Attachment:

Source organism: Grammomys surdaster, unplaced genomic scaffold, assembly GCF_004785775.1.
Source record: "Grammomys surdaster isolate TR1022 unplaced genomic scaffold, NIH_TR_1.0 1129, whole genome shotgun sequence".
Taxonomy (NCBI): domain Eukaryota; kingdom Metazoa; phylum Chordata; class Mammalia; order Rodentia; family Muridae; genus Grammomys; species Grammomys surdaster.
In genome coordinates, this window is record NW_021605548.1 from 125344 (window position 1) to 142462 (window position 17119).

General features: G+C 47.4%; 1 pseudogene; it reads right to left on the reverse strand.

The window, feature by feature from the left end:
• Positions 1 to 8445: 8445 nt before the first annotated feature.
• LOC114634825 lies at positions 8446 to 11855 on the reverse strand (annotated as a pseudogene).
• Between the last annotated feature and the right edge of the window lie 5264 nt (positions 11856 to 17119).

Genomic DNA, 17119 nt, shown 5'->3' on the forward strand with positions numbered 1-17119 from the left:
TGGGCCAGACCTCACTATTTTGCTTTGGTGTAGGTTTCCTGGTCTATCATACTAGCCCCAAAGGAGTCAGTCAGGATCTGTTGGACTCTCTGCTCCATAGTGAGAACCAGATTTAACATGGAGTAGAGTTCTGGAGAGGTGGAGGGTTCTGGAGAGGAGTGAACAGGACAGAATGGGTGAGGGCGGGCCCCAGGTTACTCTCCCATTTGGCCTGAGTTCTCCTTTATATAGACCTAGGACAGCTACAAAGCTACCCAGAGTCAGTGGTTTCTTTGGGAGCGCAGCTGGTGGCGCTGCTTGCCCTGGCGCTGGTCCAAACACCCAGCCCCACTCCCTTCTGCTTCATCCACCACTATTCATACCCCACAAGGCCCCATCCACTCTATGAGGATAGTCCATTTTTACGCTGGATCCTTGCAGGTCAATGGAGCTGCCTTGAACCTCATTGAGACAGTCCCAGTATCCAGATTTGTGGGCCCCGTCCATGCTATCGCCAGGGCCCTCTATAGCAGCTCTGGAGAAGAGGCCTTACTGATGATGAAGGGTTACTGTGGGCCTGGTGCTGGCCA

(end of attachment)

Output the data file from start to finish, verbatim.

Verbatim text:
Source organism: Grammomys surdaster, unplaced genomic scaffold, assembly GCF_004785775.1.
Source record: "Grammomys surdaster isolate TR1022 unplaced genomic scaffold, NIH_TR_1.0 1129, whole genome shotgun sequence".
Taxonomy (NCBI): domain Eukaryota; kingdom Metazoa; phylum Chordata; class Mammalia; order Rodentia; family Muridae; genus Grammomys; species Grammomys surdaster.
In genome coordinates, this window is record NW_021605548.1 from 125344 (window position 1) to 142462 (window position 17119).

General features: G+C 47.4%; 1 pseudogene; it reads right to left on the reverse strand.

The window, feature by feature from the left end:
• Positions 1 to 8445: 8445 nt before the first annotated feature.
• LOC114634825 lies at positions 8446 to 11855 on the reverse strand (annotated as a pseudogene).
• Between the last annotated feature and the right edge of the window lie 5264 nt (positions 11856 to 17119).

Genomic DNA, 17119 nt, shown 5'->3' on the forward strand with positions numbered 1-17119 from the left:
TGGGCCAGACCTCACTATTTTGCTTTGGTGTAGGTTTCCTGGTCTATCATACTAGCCCCAAAGGAGTCAGTCAGGATCTGTTGGACTCTCTGCTCCATAGTGAGAACCAGATTTAACATGGAGTAGAGTTCTGGAGAGGTGGAGGGTTCTGGAGAGGAGTGAACAGGACAGAATGGGTGAGGGCGGGCCCCAGGTTACTCTCCCATTTGGCCTGAGTTCTCCTTTATATAGACCTAGGACAGCTACAAAGCTACCCAGAGTCAGTGGTTTCTTTGGGAGCGCAGCTGGTGGCGCTGCTTGCCCTGGCGCTGGTCCAAACACCCAGCCCCACTCCCTTCTGCTTCATCCACCACTATTCATACCCCACAAGGCCCCATCCACTCTATGAGGATAGTCCATTTTTACGCTGGATCCTTGCAGGTCAATGGAGCTGCCTTGAACCTCATTGAGACAGTCCCAGTATCCAGATTTGTGGGCCCCGTCCATGCTATCGCCAGGGCCCTCTATAGCAGCTCTGGAGAAGAGGCCTTACTGATGATGAAGGGTTACTGTGGGCCTGGTGCTGGCCA